28 Figure 6.6

29 Skull & Hyoid bone Facial bones: Cranial bones:
Frontal, 2 parietal, 2 temporal, occipital, sphenoid, and ethmoid Facial bones: 2 nasal, 2 maxillae, 2 zygomatic, mandible, 2 lacrimal, 2 paltine, 2 inferior nasal conchae, & the vomer

30 Figure 6.7a

31 Figure 6.7b

32 Figure 6.7c

33 Figure 6.8

34 Figure 6.9

35 Figure 6.10a

36 Figure 6.10b

37 Unique Features of Skull
Sutures- immoveable joint between skull bones Coronal, sagittal, lambdoidal, squamous Paranasal sinuses-cavities Located in bones near nasal cavity Fontanels- soft spot in fetal skull Allow deformation at birth Calcify to form sutures

38 Figure 6.11

39 Vertebrae Encloses spinal cord Supports head
Point of attachment for muscles of back, ribs and pelvic girdle 7 cervical 12 thoracic 1 sacrum & 1 coccyx

40 Normal Curves in Column
Relative to front: cervical & lumbar curves are convex Thoracic & sacral curves are concave They increase strength, help in balance and absorb shocks

41 Figure 6.12a

42 Figure 6.12b

43 Structure of Vertebra Body- disc-shaped front part
Vertebral arch- extends back from body creates with the body a hole called vertebral foramen 7 processes- Transverse process extending laterally on each side Spinous process extending dorsally Two each of Superior and inferior articular processes- attach to neighboring vertebrae

44 Figure 6.13

45 Cervical Area region is number from top to bottom Cervical (C1-C7)
Spinous process often bifid and have transverse foramina on transverse process C1- specialized to support head- called the atlas- articulates with head Lacks body and spinous process C2 – axis- has body & spinous process Also dens- that creates a pivot for head rotation

46 Figure 6.14

47 Other Vertebrae Thoracic (T1-T12 ) Lumbar (L1-L5)
Larger than cervical Have facets for articulating with ribs Lumbar (L1-L5) Largest & strongest. Processes short & thick Sacrum (S1-S5 fused to one unit) Foundation for pelvic girdle Contain sacral foramina for nerves and blood vessels Coccyx- 4 fused coccygeal vertebrae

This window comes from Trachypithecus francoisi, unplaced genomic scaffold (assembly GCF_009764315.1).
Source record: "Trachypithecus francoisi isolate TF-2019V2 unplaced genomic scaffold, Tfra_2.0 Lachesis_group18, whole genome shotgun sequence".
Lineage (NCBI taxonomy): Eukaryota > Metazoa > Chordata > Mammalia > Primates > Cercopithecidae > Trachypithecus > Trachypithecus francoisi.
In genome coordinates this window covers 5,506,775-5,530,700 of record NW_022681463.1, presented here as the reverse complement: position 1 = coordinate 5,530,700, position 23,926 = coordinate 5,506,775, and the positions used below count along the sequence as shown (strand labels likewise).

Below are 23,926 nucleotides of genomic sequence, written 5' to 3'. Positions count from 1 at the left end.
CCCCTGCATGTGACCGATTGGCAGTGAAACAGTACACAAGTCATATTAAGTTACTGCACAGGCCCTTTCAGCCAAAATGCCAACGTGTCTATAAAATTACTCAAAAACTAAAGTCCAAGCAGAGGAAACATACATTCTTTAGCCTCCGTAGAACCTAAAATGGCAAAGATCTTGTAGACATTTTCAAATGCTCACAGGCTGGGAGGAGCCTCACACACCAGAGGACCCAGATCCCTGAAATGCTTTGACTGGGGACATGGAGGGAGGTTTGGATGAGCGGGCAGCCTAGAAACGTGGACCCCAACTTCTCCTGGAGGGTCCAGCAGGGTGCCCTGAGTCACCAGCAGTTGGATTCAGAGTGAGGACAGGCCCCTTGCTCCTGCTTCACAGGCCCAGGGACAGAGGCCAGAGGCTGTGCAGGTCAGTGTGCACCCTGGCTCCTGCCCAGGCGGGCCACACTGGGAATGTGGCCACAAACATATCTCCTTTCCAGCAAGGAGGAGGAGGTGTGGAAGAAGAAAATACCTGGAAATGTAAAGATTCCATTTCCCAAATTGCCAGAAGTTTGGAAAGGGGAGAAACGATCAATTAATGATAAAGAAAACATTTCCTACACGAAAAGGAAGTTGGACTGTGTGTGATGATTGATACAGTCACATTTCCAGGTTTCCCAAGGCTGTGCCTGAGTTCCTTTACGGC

48 Figure 6.12a

49 Figure 6.12b

50 Figure 6.15

51 Figure 6.16

52 Thorax Thoracic cage = Sternum, costal cartilages & ribs and bodies of T1-T12 Sternum- form by 3 bones that fuse by age ~25yrs = manubrium, body, xiphoid process Ribs- 12 pairs 1-7 articulate with sternum directly costal cartilage= true ribs

53 Figure 6.17

54 Pectoral Girdle Attach bones of upper limbs to axial skeleton
Right & left Clavicle & Scapula

55 Figure 6.18

56 Upper Limb Humerus = arm bone Articulates with scapula at shoulder
Articulates with radius & ulna at elbow Ulna – medial bone Radius- lateral bone (thumb side)

57 Figure 6.19

58 Figure 6.20a

59 Figure 6.20b

60 Wrist & Hand Carpus (wrist) -8 bones Metacarpals – 5 bones of hand
Number 1-5 starting with thumb Phalanges- 14 bones of fingers Numbered like metacarpals each finger but the thumb has proximal, medial & distal Thumb only proximal & distal

61 Figure 6.21

62 Pelvic Girdle Pelvic girdle includes two hip bones
Joined in front at pubic symphysis At back- attached to sacrum = sacroiliac joint Pelvic (hip) bone also called coxal bones

63 Figure 6.22a

64 Figure 6.22b

65 Parts of Coxal Bones 3 bones fuse by age 23 to form coxal
Ilium- largest & most superior Ischium- lower posterior part Pubis lower anterior part

66 Figure 6.23

67 Lower Limb Femur- thigh bone Patella = kneecap in front of knee joint
Articulates with hip proximally and the tibia and fibula distally Patella = kneecap in front of knee joint Tibia- large medial, weight bearing bone of leg Fibula- lateral to tibia and smaller

68 Figure 6.24

69 Figure 6.25

70 Ankle & Foot Tarsus (ankle) has 7 bones Metatarsals (foot bones)
Large talus (ankle bone) and Calcaneus (heel bone) Metatarsals (foot bones) Numbered from medial to lateral Phalanges (toe bones) Big toe has proximal and distal phalanges while others have proximal, medial and distal phalanges. Numbered like metatarsals

71 Figure 6.26

72 Figure 6.27

73 Male & Female Differences
Males usually have heavier bones Related to muscle size & strength Female pelvis is wider and shallower than the males- allows for birth

74 Aging & Skeletal System
Birth through adolescence more bone formed than lost Young adults- gain & loss about equal As levels of sex steroids decline with age: bone resorption > bone formation Bones become brittle and lose Calcium

75 Figure 6.28